Outlast on the Playstation 4| Developed by Red Barrels | Published by Red Barrels.
Outlast was the February game given away as part of Playstation Plus on the PS4, it is described on the Playstation Store as a single player survival horror, I would say that it fully lives up to that description. Red Barrels have created a game that feels like it should be based on a horror movie from twenty years ago. This game is full of scares and they are so well implemented, that it has the brilliant knack of making you jump even when you know you the scares are coming.
The background story to Outlast is quite simple, you play a journalist who has decided to act on an anonymous tip to investigate a psychiatric hospital called Mount Massive Asylum. This Asylum is owned by a murky and underhand corporation (aren’t they all?) called Murkoff. Upon arrival it seems something is amiss and as you enter the asylum you quickly wish that you should have ignored that tip to investigate.
The gameplay in Outlast is fairly unique in that you have no weapons and as such no means to defend yourself from the various inhabitants of the Asylum. What you do have however is a video camera, this is essential to survive due to its night vision mode that you will have to use in the many darkened areas. This is a mechanic that is used well in the game as it runs down batteries that forces you to look for more. The green hue of the night vision really does seem to draw you in as you creep around, hearing noises well before you see anything.
The tension and atmosphere this game manages to create puts you on edge, the music is perfectly timed to create the maximum amount of psychological unease and tension before the loud bang of someone appearing behind you! Or worse when you are hiding under a bed not wanting to wear the batteries down, so you peek every now and again before you see a face before you, it is terrifying in those seconds in the dark hearing your stalkers footsteps growing ever closer.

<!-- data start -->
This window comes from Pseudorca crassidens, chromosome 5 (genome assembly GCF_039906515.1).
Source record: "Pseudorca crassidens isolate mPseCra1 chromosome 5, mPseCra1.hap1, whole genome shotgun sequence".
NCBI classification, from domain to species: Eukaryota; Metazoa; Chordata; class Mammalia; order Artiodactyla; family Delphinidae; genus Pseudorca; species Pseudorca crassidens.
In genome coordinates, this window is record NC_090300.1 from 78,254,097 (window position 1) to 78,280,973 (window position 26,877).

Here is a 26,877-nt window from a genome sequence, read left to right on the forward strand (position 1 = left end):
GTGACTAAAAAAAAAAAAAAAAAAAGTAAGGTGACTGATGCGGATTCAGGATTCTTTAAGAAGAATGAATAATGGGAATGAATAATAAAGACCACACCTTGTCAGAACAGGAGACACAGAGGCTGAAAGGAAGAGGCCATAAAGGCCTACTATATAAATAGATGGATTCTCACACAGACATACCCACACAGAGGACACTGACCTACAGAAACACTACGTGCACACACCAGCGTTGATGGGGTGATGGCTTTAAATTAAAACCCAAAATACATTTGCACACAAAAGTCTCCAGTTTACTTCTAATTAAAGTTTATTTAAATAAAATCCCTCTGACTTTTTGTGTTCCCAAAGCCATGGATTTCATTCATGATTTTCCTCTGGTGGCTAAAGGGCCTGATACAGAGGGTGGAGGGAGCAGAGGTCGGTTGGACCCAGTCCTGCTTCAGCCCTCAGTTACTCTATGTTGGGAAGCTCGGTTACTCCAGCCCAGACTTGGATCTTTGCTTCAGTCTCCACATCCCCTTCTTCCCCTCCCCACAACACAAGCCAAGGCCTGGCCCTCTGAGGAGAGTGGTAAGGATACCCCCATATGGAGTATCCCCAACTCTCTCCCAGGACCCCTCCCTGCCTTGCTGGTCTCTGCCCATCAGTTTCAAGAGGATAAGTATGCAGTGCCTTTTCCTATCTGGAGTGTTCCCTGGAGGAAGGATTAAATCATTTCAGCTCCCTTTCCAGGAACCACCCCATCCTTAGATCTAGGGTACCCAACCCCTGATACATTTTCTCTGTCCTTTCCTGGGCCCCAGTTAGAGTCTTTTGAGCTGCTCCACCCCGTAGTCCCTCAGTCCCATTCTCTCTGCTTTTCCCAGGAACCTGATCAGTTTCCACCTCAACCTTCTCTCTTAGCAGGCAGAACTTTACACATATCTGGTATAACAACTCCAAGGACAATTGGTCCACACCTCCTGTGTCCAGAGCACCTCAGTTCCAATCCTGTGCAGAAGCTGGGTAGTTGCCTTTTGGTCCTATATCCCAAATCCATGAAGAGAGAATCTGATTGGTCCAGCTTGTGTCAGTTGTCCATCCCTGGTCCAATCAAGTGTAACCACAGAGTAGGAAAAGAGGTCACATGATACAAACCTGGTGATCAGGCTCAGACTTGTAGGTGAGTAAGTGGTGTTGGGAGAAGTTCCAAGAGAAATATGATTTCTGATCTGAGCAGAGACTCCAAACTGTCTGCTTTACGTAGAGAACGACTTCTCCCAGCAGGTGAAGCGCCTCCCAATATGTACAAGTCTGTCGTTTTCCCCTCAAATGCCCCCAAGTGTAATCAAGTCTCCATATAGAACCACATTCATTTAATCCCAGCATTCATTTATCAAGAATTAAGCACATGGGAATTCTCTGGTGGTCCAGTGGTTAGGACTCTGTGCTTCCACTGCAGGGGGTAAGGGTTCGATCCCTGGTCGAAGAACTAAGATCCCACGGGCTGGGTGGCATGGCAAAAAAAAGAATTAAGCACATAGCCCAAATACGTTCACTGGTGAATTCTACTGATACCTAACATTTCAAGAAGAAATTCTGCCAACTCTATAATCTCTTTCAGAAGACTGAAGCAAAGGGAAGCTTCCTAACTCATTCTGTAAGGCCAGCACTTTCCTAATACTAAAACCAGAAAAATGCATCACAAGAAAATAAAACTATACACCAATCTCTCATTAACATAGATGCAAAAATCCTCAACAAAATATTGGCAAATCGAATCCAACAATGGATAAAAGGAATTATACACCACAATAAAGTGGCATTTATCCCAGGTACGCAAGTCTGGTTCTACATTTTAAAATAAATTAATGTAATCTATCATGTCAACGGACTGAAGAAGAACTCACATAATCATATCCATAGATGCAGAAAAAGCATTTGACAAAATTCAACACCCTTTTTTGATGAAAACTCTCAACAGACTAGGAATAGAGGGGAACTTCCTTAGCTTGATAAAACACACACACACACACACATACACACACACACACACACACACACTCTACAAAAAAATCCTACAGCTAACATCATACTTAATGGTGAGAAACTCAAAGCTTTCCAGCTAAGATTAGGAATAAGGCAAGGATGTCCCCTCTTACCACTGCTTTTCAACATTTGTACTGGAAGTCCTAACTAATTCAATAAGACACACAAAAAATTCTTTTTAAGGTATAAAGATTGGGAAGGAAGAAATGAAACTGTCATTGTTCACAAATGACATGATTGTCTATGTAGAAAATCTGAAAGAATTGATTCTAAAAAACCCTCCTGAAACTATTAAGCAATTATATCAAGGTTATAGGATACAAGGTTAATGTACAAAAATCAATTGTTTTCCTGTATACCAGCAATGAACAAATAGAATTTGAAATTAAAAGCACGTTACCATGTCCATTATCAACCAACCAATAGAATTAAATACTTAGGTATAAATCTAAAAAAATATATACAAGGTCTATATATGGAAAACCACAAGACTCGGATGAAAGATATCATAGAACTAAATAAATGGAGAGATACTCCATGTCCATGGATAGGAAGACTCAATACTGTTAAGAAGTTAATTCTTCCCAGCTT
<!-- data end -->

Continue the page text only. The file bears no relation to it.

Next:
The run or hide mechanics of the game are a welcome change from many of the action oriented ‘survival horror’ games, but sadly it does mean that the gameplay can feel repetitive and this is one of the problems that this game has. It is a fairly short game, around four hours for a play through so luckily it doesn’t get too repetitive. I did not understand however why the player never once tries to defend himself, I understand that there are no weapons but surely you would try and use something to defend yourself such as throwing books, chairs or anything you could grab at your pursuers?
One major problem that I had with the game was that some of the tasks were unimaginative and only there to extend the length of the game. Many games employ the tactic of forcing the player to find three different switches to open a door or new area and Outlast does nothing to change that. Sadly it is dull having to find several switches just to progress over and over. Some sections also feel like you have to learn the layout and, as such means you will have a few repeat deaths until you learn which way you are meant to go to get to the next section of the game. The story, whilst set in a classic clichéd location of a secluded and disconnected Asylum, I couldn’t help feeling disappointed and a bit of a let down towards the end.
Overall I really enjoyed Outlast and thought it was a welcome, if at times terrifying, change to the genre. Outlast works perfectly at making you jump and really draws you in like few horror games have been able to, play this on your own in the dark and I guarantee you will soon feeling your heart pounding as you slowly open that door in the dark not knowing what is on the other side.
I am giving this game a rating of 7/10, it delivers on the scares but I felt it was lacking in variety to give it any higher, either way it is well worth playing.
Reviewer: James Holland